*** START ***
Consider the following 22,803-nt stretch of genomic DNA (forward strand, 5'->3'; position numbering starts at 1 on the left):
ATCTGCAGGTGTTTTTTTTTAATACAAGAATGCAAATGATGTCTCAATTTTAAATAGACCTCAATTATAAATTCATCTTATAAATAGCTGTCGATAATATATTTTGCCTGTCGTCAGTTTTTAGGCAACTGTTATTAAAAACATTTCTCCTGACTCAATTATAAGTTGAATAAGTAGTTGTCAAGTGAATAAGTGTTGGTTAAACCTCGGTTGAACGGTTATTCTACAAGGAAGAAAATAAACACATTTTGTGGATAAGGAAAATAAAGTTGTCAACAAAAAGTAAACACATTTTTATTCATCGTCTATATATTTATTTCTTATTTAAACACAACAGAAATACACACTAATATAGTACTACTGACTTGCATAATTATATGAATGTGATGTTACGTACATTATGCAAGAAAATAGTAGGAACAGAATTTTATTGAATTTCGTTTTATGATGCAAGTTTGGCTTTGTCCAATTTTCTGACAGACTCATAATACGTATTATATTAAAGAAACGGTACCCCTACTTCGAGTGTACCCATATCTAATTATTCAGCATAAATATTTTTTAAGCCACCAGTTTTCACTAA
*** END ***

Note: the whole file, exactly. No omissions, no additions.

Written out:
Consider the following 22,803-nt stretch of genomic DNA (forward strand, 5'->3'; position numbering starts at 1 on the left):
ATCTGCAGGTGTTTTTTTTTAATACAAGAATGCAAATGATGTCTCAATTTTAAATAGACCTCAATTATAAATTCATCTTATAAATAGCTGTCGATAATATATTTTGCCTGTCGTCAGTTTTTAGGCAACTGTTATTAAAAACATTTCTCCTGACTCAATTATAAGTTGAATAAGTAGTTGTCAAGTGAATAAGTGTTGGTTAAACCTCGGTTGAACGGTTATTCTACAAGGAAGAAAATAAACACATTTTGTGGATAAGGAAAATAAAGTTGTCAACAAAAAGTAAACACATTTTTATTCATCGTCTATATATTTATTTCTTATTTAAACACAACAGAAATACACACTAATATAGTACTACTGACTTGCATAATTATATGAATGTGATGTTACGTACATTATGCAAGAAAATAGTAGGAACAGAATTTTATTGAATTTCGTTTTATGATGCAAGTTTGGCTTTGTCCAATTTTCTGACAGACTCATAATACGTATTATATTAAAGAAACGGTACCCCTACTTCGAGTGTACCCATATCTAATTATTCAGCATAAATATTTTTTAAGCCACCAGTTTTCACTAA